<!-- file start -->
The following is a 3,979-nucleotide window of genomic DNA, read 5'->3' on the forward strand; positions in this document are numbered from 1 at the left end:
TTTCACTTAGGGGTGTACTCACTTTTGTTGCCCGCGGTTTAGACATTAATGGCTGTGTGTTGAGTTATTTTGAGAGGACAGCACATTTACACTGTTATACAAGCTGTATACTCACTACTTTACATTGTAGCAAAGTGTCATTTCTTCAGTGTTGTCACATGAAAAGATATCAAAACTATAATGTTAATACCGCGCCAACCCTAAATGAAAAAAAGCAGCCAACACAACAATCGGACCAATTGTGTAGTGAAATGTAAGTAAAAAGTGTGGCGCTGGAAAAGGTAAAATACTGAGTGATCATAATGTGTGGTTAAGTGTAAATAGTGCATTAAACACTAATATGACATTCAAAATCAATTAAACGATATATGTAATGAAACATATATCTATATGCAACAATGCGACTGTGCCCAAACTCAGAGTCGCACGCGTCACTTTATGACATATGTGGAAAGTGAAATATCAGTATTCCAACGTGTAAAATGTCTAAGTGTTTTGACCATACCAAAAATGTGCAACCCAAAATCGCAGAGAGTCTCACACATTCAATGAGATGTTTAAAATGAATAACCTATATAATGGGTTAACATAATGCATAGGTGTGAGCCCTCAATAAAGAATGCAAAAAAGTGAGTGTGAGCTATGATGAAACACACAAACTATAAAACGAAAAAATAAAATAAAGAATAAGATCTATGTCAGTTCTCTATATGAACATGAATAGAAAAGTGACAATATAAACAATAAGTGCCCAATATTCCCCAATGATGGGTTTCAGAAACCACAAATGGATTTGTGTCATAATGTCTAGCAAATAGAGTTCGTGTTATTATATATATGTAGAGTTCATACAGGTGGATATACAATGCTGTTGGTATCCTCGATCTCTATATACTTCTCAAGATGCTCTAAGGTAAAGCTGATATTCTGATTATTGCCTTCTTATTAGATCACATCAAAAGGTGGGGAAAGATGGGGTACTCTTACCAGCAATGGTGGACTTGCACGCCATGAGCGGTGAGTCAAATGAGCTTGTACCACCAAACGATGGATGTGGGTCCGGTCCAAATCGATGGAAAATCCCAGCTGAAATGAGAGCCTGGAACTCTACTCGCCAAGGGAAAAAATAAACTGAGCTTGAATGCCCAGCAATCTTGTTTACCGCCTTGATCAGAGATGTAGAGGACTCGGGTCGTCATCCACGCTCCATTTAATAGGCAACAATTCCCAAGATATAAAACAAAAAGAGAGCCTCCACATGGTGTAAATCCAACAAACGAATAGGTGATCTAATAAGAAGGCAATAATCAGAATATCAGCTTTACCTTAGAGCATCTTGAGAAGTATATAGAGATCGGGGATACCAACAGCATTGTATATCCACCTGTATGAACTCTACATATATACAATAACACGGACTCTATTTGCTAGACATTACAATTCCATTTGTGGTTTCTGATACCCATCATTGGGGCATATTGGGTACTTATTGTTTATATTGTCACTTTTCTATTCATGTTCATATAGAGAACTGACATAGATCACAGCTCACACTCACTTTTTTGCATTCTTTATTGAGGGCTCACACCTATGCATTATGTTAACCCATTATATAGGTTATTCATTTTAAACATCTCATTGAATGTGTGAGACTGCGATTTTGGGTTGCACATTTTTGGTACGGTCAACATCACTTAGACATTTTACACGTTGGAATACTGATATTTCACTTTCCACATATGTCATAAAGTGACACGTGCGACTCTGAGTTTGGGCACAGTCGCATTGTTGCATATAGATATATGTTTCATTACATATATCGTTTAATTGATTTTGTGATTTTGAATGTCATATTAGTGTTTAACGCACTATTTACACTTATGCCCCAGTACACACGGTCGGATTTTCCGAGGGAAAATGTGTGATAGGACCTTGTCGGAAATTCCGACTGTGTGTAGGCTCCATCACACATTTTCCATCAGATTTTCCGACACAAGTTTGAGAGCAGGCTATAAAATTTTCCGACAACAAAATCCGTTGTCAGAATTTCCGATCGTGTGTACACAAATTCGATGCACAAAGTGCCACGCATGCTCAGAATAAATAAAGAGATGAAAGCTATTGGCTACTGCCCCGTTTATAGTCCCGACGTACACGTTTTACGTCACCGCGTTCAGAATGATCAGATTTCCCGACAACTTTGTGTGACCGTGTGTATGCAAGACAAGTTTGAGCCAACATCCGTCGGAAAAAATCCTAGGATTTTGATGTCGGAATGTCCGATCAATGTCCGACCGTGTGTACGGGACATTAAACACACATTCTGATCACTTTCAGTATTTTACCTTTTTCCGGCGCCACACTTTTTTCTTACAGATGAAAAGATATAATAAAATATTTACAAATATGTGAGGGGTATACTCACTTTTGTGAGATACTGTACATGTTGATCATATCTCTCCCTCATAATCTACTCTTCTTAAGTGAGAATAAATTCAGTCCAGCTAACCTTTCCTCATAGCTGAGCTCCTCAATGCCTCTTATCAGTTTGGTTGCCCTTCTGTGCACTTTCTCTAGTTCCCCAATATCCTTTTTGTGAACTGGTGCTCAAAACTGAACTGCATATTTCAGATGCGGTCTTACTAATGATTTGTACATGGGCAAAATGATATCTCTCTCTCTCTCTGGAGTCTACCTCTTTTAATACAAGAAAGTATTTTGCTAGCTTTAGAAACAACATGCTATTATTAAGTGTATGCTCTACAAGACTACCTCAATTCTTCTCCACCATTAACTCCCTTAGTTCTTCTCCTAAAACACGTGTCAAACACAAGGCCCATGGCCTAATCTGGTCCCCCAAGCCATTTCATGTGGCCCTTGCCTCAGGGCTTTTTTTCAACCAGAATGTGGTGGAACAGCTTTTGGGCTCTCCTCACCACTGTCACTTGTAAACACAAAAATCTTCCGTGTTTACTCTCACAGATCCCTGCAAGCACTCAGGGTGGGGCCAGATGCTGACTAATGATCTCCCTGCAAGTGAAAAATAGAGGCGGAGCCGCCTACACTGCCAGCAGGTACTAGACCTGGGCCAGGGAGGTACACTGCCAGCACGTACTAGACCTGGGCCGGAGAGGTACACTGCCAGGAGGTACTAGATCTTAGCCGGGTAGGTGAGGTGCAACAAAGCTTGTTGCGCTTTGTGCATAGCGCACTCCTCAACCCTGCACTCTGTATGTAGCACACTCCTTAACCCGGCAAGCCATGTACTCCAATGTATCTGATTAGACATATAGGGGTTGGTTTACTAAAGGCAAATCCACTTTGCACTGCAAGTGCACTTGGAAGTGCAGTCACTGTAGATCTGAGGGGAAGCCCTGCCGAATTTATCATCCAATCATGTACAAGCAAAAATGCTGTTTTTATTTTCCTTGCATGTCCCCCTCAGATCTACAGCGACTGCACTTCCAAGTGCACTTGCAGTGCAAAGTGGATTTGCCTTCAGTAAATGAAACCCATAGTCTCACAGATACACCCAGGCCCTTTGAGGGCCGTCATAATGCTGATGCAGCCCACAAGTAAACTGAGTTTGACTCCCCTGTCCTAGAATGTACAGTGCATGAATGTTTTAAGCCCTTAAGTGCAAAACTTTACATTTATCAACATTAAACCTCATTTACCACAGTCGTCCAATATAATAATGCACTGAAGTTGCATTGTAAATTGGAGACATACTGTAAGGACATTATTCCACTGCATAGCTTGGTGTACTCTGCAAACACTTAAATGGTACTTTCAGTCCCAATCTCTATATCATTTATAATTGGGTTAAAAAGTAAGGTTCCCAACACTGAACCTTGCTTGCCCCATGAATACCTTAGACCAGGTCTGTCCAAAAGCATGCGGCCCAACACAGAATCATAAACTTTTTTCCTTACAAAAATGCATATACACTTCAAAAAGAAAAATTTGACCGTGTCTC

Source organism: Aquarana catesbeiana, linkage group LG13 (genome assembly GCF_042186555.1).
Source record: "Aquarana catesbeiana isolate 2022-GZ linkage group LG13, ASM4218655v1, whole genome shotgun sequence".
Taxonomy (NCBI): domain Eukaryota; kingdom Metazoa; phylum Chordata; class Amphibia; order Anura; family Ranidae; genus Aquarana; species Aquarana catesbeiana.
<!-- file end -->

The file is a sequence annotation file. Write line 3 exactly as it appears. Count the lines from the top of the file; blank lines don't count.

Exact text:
Source organism: Aquarana catesbeiana, linkage group LG13 (genome assembly GCF_042186555.1).